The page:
In my meditation this morning, I asked for a transcendant experience of reality, right here and now.
It didn’t happen.
One of the great unspoken lessons that I learned from toddlerhood through grad school, not to mention from the culture in which I’m steeped—a lesson I absorbed most deeply is that it is dangerous to live for the present. That shortsightedness is the most common cause of dissipation and a life that is empty and unfulfilling. That the best thing I can do with this moment is not to dance or sing or try to live it to the fullest, but rather to invest in the work that I need to lay the foundation for a better future.
I learned. I’m ascetic. I fast and I exercise like a demon. I’m careful to a fault about what I eat, and obsess chronically about the effects of my actions on myself and others.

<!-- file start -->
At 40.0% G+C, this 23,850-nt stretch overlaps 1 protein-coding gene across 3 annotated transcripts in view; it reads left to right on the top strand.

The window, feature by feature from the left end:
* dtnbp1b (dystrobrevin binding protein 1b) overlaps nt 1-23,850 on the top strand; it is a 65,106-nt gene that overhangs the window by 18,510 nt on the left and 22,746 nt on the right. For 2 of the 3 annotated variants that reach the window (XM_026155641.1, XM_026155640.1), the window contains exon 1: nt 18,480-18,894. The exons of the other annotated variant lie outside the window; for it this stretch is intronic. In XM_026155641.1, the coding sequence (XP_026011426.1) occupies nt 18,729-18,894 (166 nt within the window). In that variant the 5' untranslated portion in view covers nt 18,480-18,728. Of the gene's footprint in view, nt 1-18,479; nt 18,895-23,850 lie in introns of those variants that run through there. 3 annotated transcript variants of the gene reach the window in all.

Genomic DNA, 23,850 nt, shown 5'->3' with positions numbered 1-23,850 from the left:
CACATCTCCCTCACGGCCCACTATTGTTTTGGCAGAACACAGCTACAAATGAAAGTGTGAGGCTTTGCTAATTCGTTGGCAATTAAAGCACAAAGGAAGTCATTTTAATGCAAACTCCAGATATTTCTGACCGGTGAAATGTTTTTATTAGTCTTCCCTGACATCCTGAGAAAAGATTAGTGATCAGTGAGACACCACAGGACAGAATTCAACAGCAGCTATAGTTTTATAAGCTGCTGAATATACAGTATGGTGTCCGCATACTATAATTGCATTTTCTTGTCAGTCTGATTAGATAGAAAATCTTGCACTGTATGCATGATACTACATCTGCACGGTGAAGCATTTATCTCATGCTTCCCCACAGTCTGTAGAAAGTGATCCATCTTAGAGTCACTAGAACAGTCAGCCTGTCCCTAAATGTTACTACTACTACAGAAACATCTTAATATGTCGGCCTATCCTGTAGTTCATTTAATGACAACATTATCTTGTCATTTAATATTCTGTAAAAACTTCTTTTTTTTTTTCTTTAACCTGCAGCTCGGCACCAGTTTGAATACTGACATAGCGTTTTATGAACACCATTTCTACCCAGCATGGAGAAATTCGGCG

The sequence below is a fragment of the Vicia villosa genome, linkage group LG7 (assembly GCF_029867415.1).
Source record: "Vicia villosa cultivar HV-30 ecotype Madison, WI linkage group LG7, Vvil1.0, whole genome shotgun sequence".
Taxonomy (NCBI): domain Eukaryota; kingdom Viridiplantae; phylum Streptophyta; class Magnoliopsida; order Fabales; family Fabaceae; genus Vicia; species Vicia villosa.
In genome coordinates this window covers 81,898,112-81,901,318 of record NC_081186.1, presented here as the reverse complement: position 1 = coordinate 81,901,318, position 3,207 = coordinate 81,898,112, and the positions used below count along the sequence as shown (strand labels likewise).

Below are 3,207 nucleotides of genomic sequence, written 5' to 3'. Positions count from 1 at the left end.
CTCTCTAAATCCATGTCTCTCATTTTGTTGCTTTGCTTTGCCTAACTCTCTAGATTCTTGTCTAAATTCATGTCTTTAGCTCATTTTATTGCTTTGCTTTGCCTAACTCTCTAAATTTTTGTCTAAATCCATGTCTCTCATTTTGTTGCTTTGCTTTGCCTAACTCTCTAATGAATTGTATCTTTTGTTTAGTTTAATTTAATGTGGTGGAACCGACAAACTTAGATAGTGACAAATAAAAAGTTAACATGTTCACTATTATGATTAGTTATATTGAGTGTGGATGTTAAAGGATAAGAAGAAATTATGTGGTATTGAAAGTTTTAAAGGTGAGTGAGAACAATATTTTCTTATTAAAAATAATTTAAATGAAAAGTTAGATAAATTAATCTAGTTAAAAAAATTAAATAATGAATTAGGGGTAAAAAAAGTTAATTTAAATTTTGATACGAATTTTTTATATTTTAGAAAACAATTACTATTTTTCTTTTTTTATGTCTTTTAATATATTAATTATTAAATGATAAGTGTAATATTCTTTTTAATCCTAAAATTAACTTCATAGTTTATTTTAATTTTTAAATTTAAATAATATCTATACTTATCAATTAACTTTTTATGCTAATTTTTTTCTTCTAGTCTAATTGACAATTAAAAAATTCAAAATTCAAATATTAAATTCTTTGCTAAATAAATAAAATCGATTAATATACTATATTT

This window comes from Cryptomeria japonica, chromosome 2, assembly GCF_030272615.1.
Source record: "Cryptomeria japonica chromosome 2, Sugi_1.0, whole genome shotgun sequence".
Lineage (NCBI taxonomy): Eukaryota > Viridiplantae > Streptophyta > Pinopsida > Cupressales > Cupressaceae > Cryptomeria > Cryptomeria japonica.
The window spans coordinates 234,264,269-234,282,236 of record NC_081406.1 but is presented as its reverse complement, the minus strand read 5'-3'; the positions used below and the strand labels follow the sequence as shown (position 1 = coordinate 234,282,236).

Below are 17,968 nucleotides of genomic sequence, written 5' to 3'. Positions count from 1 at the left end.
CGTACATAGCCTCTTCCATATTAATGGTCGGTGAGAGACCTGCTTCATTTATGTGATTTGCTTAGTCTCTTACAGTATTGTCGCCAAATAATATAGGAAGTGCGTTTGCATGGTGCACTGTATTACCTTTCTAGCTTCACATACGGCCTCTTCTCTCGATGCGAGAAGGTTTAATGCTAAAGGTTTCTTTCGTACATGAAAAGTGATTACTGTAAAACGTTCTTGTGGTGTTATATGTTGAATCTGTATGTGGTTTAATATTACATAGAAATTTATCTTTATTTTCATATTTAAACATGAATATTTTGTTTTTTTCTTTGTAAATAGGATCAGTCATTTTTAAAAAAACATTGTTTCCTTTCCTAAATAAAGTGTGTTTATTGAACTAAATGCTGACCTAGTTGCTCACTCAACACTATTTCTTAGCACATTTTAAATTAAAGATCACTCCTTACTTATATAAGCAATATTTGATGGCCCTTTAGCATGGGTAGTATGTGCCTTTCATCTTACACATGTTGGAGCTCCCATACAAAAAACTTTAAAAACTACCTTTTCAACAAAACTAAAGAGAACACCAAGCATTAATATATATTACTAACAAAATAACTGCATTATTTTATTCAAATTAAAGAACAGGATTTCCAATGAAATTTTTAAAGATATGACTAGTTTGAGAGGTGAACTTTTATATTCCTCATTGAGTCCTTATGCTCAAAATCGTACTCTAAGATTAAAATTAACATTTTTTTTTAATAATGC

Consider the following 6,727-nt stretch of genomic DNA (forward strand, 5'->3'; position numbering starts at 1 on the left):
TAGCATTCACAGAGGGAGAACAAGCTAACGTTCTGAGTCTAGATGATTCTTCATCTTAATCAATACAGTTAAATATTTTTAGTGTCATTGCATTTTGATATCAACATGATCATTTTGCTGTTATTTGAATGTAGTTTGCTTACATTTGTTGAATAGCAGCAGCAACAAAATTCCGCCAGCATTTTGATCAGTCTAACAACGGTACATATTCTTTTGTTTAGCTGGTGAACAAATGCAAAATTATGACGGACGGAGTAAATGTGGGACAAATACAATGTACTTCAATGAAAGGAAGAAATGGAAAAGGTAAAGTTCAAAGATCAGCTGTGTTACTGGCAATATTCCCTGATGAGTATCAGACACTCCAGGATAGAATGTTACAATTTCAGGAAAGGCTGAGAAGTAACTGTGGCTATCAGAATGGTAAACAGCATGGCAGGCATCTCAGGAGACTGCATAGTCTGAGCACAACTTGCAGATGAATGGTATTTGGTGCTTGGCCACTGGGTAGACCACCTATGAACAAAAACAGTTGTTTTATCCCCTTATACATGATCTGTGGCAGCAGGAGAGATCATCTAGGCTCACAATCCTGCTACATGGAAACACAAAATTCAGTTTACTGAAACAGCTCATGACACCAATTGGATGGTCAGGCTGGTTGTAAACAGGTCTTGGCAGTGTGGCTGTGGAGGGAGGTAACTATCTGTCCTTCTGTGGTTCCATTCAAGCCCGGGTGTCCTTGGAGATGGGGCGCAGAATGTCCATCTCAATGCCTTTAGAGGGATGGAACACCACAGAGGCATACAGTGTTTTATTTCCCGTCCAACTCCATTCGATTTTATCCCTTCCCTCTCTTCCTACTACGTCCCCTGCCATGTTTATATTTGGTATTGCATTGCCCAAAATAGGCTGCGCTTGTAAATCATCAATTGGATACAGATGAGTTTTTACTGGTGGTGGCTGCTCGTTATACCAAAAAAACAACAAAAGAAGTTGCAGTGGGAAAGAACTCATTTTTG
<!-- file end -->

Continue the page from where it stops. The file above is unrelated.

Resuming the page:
“Be Here Now,” wrote Ram Das, and a generation later Eckhart Tolle echoed, “The Power of Now”. This is spirituality packaged for Westerners because it is only people so well-educated in the Protestant Ethic (with deep Jewish roots) that need this message. It’s my experience and the report of anthropologists that Africans and Asians know much better how to have a good time than do we of European culture.
My problem is that I go into my meditation in a spirit of work, rather than play. Meditation is its own reward, and not a means to an end. If I meditate because I think I should, I’m missing most of what meditation has to offer.
But how can I change the habit of my orientation toward sacrifice and work? Maybe I can trick myself into believing that what I really need to do is to practice enjoying this moment.
So I can do it better someday.